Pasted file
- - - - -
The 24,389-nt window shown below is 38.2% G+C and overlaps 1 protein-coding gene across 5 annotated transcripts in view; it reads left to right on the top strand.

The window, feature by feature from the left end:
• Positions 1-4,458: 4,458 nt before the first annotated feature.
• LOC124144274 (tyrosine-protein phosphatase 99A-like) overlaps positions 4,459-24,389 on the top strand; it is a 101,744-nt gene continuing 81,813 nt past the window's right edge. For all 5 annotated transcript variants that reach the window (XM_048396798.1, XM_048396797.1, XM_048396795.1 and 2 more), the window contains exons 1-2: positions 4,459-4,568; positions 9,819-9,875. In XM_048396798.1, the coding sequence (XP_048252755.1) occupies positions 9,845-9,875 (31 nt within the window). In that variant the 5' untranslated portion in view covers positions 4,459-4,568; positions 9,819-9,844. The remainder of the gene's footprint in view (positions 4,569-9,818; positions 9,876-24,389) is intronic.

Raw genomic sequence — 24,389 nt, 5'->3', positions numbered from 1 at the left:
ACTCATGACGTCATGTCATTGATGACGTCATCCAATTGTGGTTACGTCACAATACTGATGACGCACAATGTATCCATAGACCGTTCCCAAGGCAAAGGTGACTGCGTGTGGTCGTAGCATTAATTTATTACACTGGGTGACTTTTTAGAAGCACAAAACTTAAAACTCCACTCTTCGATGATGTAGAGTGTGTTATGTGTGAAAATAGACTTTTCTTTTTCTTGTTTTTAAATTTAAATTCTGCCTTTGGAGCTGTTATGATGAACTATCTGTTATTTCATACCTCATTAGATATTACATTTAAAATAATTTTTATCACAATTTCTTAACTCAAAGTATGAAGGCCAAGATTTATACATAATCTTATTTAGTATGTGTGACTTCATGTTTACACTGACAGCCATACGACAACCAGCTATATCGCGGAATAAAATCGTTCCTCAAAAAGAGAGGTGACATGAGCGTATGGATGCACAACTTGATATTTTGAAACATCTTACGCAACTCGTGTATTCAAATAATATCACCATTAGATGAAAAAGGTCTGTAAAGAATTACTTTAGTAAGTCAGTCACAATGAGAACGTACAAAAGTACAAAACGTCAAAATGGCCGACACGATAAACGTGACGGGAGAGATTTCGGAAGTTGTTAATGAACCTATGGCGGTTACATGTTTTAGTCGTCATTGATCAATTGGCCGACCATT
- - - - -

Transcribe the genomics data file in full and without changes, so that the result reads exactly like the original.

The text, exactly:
The 24,389-nt window shown below is 38.2% G+C and overlaps 1 protein-coding gene across 5 annotated transcripts in view; it reads left to right on the top strand.

The window, feature by feature from the left end:
• Positions 1-4,458: 4,458 nt before the first annotated feature.
• LOC124144274 (tyrosine-protein phosphatase 99A-like) overlaps positions 4,459-24,389 on the top strand; it is a 101,744-nt gene continuing 81,813 nt past the window's right edge. For all 5 annotated transcript variants that reach the window (XM_048396798.1, XM_048396797.1, XM_048396795.1 and 2 more), the window contains exons 1-2: positions 4,459-4,568; positions 9,819-9,875. In XM_048396798.1, the coding sequence (XP_048252755.1) occupies positions 9,845-9,875 (31 nt within the window). In that variant the 5' untranslated portion in view covers positions 4,459-4,568; positions 9,819-9,844. The remainder of the gene's footprint in view (positions 4,569-9,818; positions 9,876-24,389) is intronic.

Raw genomic sequence — 24,389 nt, 5'->3', positions numbered from 1 at the left:
ACTCATGACGTCATGTCATTGATGACGTCATCCAATTGTGGTTACGTCACAATACTGATGACGCACAATGTATCCATAGACCGTTCCCAAGGCAAAGGTGACTGCGTGTGGTCGTAGCATTAATTTATTACACTGGGTGACTTTTTAGAAGCACAAAACTTAAAACTCCACTCTTCGATGATGTAGAGTGTGTTATGTGTGAAAATAGACTTTTCTTTTTCTTGTTTTTAAATTTAAATTCTGCCTTTGGAGCTGTTATGATGAACTATCTGTTATTTCATACCTCATTAGATATTACATTTAAAATAATTTTTATCACAATTTCTTAACTCAAAGTATGAAGGCCAAGATTTATACATAATCTTATTTAGTATGTGTGACTTCATGTTTACACTGACAGCCATACGACAACCAGCTATATCGCGGAATAAAATCGTTCCTCAAAAAGAGAGGTGACATGAGCGTATGGATGCACAACTTGATATTTTGAAACATCTTACGCAACTCGTGTATTCAAATAATATCACCATTAGATGAAAAAGGTCTGTAAAGAATTACTTTAGTAAGTCAGTCACAATGAGAACGTACAAAAGTACAAAACGTCAAAATGGCCGACACGATAAACGTGACGGGAGAGATTTCGGAAGTTGTTAATGAACCTATGGCGGTTACATGTTTTAGTCGTCATTGATCAATTGGCCGACCATT